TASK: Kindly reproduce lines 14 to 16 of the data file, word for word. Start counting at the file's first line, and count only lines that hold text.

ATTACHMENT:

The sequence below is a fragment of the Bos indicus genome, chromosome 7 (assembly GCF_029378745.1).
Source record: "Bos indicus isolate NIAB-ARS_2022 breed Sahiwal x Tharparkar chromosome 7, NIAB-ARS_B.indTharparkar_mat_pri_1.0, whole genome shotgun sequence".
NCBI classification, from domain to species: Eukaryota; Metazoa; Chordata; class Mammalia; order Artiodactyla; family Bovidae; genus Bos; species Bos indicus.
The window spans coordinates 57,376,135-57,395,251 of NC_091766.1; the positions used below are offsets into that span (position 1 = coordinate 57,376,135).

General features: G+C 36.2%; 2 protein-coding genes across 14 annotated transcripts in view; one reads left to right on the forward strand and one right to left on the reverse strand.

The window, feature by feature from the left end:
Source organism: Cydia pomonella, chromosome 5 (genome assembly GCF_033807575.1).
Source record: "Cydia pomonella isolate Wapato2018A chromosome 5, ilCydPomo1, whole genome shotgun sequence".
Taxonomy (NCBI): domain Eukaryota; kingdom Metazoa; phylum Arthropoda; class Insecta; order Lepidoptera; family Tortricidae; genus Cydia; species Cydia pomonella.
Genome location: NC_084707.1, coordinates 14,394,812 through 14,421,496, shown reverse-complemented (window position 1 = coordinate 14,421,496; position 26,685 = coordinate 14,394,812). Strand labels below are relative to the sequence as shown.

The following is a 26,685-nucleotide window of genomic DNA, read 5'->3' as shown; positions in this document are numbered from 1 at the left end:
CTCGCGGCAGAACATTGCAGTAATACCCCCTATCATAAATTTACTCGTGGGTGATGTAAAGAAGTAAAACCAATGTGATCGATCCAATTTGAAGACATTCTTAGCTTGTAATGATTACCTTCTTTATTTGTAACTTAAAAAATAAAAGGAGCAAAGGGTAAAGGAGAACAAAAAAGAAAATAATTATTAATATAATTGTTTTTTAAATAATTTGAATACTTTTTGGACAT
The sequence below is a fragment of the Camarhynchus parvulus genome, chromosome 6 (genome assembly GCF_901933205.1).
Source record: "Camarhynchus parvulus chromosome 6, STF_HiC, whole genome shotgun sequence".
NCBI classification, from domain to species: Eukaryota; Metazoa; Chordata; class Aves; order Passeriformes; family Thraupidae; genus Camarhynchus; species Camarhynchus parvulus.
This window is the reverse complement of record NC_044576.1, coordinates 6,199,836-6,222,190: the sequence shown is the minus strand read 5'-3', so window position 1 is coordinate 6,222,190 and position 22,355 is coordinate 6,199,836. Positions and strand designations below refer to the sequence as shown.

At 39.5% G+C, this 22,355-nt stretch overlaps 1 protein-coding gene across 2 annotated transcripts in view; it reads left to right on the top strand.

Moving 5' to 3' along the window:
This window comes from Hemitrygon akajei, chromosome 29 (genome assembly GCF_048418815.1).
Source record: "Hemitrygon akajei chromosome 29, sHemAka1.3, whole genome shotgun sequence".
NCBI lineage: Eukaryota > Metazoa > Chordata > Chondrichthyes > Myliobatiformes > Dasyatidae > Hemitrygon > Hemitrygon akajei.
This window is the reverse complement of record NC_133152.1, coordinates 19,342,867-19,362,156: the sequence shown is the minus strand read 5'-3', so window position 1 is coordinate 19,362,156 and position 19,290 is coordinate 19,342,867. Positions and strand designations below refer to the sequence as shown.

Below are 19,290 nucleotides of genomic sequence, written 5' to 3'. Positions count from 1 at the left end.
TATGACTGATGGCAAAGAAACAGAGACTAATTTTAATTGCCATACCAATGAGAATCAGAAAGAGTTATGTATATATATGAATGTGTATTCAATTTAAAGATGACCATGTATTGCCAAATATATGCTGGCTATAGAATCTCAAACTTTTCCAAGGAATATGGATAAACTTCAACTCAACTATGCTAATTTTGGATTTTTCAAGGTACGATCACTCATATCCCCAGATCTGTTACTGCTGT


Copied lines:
Source record: "Camarhynchus parvulus chromosome 6, STF_HiC, whole genome shotgun sequence".
NCBI classification, from domain to species: Eukaryota; Metazoa; Chordata; class Aves; order Passeriformes; family Thraupidae; genus Camarhynchus; species Camarhynchus parvulus.
This window is the reverse complement of record NC_044576.1, coordinates 6,199,836-6,222,190: the sequence shown is the minus strand read 5'-3', so window position 1 is coordinate 6,222,190 and position 22,355 is coordinate 6,199,836. Positions and strand designations below refer to the sequence as shown.